“And New Market’s young cadets.”
Southern Birthright, Bobby Horton
John C. Breckinridge, fourteenth Vice-President of the United States and current Confederate Major General, had a big problem. His task was to hold the Shenandoah Valley, the bread basket of the Army of Northern Virginia, for the Confederacy, and he was confronted with two Union columns seeking to rendezvous at Staunton, Virginia and place the Valley under Union control. One column under George Crook was coming from the West Virginia. The second column under Franz Sigel was coming down the Valley. Sigel had twice the men that Breckinridge could muster, 9,000 to 4000, but Breckinridge saw no alternative but to march north and engage Sigel before the two Union columns could join against him.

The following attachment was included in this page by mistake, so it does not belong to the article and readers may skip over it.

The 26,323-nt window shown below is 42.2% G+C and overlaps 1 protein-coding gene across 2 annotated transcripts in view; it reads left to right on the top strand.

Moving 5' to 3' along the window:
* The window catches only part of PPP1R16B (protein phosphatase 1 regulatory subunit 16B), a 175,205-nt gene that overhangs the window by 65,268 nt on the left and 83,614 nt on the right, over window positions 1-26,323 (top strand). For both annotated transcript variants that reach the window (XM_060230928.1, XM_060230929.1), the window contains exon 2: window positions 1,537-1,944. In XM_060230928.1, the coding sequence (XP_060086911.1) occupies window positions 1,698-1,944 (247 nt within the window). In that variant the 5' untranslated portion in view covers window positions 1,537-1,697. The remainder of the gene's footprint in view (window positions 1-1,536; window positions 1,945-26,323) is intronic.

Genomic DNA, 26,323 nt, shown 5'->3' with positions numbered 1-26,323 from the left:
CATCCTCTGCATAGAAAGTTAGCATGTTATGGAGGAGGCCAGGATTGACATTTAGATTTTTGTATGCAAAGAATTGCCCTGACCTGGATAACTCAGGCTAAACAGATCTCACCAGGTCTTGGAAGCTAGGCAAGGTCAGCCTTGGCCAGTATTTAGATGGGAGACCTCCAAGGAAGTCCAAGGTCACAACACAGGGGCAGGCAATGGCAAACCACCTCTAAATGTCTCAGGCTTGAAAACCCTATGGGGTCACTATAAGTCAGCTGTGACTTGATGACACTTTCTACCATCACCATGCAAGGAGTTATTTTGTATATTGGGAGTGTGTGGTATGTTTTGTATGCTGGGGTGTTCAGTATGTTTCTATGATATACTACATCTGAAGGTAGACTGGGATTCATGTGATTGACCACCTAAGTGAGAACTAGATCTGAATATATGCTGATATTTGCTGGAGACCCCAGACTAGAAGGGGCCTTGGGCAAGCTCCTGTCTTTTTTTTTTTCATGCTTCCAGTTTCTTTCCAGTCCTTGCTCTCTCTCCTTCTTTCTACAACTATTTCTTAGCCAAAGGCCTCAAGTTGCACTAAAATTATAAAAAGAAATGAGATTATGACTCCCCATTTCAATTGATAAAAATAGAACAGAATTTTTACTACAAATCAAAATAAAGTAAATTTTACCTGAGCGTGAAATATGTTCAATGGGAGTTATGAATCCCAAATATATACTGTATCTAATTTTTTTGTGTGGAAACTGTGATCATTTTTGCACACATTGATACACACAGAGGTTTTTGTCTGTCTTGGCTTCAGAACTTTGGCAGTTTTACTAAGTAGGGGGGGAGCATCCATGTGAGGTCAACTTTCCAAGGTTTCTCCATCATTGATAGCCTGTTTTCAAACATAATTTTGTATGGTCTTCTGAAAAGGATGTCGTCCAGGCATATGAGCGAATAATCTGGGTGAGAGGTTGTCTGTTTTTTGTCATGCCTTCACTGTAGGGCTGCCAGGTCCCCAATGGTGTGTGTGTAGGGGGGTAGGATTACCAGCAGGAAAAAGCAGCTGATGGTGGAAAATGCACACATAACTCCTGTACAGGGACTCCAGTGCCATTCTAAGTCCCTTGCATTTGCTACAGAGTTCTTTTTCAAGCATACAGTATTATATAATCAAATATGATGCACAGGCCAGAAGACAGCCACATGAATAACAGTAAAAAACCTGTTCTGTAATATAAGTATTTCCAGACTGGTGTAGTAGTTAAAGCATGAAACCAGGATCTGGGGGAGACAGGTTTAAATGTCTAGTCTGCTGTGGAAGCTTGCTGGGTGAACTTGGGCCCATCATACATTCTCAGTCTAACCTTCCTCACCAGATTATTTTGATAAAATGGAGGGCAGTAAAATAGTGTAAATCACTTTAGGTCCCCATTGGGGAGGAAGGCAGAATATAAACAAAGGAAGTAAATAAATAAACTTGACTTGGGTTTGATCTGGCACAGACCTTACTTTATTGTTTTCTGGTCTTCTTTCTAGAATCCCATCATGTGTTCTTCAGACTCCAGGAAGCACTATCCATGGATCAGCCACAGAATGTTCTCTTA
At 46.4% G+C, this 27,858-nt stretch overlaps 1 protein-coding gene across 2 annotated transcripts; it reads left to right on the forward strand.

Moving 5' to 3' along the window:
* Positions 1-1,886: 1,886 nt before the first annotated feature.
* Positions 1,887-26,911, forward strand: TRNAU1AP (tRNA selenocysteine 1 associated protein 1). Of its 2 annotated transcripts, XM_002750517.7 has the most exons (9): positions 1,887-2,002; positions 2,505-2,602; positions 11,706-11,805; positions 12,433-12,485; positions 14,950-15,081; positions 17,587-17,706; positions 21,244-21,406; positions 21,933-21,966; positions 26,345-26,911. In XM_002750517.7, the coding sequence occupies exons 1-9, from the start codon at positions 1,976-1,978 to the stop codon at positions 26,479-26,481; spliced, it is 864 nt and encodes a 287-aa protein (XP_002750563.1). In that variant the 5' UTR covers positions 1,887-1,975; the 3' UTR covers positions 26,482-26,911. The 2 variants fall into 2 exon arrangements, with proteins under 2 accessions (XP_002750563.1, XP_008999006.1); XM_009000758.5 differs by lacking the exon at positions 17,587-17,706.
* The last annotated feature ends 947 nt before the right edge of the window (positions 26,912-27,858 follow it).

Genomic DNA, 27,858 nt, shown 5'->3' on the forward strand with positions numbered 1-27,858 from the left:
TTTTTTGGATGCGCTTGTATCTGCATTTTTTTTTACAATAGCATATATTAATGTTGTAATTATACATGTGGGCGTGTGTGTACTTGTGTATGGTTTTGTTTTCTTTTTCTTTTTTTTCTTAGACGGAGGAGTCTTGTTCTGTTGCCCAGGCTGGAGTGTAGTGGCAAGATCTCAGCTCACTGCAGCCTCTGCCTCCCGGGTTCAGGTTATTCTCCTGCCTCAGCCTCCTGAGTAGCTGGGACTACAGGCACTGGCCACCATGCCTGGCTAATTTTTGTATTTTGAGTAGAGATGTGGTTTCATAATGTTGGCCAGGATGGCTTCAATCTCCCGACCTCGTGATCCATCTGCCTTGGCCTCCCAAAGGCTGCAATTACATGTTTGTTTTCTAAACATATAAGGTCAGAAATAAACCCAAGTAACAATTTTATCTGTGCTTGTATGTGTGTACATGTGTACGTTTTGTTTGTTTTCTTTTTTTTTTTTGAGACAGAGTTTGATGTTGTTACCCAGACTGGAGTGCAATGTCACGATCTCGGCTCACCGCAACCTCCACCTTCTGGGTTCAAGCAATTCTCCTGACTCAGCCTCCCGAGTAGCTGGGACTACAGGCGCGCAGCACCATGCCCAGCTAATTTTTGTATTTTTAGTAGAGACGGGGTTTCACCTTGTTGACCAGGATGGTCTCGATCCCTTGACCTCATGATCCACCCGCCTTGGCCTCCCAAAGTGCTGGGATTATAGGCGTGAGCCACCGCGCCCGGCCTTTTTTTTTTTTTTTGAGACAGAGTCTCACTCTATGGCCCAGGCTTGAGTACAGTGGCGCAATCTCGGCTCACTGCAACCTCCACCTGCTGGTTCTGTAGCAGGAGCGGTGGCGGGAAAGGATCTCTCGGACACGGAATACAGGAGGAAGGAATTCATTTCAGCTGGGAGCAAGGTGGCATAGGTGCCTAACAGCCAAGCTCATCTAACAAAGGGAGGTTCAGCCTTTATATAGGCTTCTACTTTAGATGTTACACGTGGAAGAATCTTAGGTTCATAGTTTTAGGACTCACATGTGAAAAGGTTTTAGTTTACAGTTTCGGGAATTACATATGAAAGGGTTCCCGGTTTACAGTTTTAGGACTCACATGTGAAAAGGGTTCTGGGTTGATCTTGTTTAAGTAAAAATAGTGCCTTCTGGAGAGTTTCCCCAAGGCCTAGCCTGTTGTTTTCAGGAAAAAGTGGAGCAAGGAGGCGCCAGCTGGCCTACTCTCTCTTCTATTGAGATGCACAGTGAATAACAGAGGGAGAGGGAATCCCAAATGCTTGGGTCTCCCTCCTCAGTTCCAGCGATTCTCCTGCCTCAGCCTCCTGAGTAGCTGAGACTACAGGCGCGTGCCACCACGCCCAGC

The Confederacy by this time was robbing the cradle and the grave to fill out its ranks. In the cradle contingent with Breckinridge were 257 cadets of the Virginia Military Institute, who ranged in age from 15-24.
Breckinridge brought Sigel to battle at mid-morning on May 15, 1864 south of New Market. With detachments Sigel’s force was down to 6,000 men. However, 2 to 3 was still very poor odds for an attacking army.